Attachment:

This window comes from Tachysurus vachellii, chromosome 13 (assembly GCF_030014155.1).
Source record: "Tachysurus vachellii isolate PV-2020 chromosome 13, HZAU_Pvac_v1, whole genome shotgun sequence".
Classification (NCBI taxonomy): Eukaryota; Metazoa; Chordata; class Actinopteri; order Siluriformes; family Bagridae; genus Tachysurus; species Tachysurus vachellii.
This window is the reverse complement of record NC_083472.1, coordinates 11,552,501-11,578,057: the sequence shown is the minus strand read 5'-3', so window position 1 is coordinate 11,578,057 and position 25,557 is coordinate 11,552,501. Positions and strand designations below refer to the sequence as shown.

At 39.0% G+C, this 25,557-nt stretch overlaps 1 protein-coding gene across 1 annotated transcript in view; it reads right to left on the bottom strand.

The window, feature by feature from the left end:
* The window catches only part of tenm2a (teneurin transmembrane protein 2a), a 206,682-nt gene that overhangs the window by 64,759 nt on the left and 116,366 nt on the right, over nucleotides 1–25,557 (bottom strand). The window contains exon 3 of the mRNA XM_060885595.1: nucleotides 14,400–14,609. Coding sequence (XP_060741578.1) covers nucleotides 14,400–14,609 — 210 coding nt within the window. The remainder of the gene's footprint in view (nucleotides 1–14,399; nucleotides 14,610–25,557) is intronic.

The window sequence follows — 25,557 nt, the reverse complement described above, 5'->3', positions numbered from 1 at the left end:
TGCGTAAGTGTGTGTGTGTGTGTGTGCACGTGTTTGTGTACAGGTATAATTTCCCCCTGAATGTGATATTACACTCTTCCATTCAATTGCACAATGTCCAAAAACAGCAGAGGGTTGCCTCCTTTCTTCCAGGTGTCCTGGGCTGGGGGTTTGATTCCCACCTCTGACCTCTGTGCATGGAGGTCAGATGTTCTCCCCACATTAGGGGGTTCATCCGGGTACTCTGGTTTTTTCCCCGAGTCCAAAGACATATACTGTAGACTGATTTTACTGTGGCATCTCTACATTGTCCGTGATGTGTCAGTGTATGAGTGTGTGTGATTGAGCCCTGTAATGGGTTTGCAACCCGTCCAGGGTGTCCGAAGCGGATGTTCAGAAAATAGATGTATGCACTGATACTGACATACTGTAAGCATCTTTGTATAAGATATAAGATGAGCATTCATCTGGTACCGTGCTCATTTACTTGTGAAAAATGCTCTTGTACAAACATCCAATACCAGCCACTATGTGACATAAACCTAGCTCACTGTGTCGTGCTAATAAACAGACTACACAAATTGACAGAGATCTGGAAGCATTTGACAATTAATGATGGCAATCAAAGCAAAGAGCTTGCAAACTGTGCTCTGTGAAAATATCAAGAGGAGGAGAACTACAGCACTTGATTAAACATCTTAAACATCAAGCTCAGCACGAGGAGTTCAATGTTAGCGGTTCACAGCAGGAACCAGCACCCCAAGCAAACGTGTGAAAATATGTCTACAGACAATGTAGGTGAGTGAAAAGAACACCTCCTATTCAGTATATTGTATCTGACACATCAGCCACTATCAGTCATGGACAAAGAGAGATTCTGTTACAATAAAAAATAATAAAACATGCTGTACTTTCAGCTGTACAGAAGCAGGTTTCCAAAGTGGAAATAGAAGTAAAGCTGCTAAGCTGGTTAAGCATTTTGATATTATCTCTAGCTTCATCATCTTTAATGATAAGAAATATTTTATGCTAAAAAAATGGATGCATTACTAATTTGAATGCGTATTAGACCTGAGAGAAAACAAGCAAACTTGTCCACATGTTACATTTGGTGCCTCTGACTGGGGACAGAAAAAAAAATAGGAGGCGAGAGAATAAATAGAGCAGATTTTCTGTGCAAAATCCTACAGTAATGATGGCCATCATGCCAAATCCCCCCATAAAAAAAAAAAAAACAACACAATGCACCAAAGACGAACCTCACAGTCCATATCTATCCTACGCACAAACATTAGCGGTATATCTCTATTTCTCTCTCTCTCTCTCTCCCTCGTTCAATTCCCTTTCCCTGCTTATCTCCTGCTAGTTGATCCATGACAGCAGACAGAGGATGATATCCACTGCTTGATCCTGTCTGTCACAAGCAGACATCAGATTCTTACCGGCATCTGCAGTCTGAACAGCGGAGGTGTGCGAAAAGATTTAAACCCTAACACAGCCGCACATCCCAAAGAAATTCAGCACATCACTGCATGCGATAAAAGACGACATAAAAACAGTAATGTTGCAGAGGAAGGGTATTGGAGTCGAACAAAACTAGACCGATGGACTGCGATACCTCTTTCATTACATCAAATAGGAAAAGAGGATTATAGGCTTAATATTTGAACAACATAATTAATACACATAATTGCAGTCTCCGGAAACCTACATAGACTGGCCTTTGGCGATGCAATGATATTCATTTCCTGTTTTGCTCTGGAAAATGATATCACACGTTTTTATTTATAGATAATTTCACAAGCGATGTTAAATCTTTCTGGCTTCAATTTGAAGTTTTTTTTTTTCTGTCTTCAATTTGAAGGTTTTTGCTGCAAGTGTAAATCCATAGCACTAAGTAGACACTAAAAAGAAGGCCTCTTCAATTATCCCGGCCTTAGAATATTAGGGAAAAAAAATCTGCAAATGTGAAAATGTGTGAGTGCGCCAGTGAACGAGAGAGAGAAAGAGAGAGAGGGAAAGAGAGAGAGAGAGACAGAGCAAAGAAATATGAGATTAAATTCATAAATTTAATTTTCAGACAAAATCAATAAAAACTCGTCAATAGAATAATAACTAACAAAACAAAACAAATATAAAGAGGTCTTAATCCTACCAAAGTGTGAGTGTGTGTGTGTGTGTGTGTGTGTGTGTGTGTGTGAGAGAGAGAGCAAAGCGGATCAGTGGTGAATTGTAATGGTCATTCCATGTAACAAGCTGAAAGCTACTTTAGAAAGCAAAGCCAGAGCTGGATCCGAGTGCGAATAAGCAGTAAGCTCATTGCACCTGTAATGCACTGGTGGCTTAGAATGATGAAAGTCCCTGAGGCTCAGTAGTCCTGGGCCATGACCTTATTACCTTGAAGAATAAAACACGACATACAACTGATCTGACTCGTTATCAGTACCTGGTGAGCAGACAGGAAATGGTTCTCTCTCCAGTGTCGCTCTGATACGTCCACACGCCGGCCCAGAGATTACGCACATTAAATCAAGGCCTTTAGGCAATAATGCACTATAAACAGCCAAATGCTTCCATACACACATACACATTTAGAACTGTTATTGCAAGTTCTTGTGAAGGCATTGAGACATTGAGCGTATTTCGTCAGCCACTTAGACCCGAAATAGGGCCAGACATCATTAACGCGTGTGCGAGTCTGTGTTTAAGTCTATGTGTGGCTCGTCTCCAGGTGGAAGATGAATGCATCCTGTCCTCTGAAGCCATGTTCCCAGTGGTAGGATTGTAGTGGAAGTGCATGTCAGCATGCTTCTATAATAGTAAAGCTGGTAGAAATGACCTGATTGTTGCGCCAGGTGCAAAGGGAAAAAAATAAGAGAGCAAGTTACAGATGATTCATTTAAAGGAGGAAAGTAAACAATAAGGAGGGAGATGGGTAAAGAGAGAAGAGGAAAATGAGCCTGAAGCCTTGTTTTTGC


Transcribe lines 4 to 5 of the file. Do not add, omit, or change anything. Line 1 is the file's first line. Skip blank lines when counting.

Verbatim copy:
This window is the reverse complement of record NC_083472.1, coordinates 11,552,501-11,578,057: the sequence shown is the minus strand read 5'-3', so window position 1 is coordinate 11,578,057 and position 25,557 is coordinate 11,552,501. Positions and strand designations below refer to the sequence as shown.

At 39.0% G+C, this 25,557-nt stretch overlaps 1 protein-coding gene across 1 annotated transcript in view; it reads right to left on the bottom strand.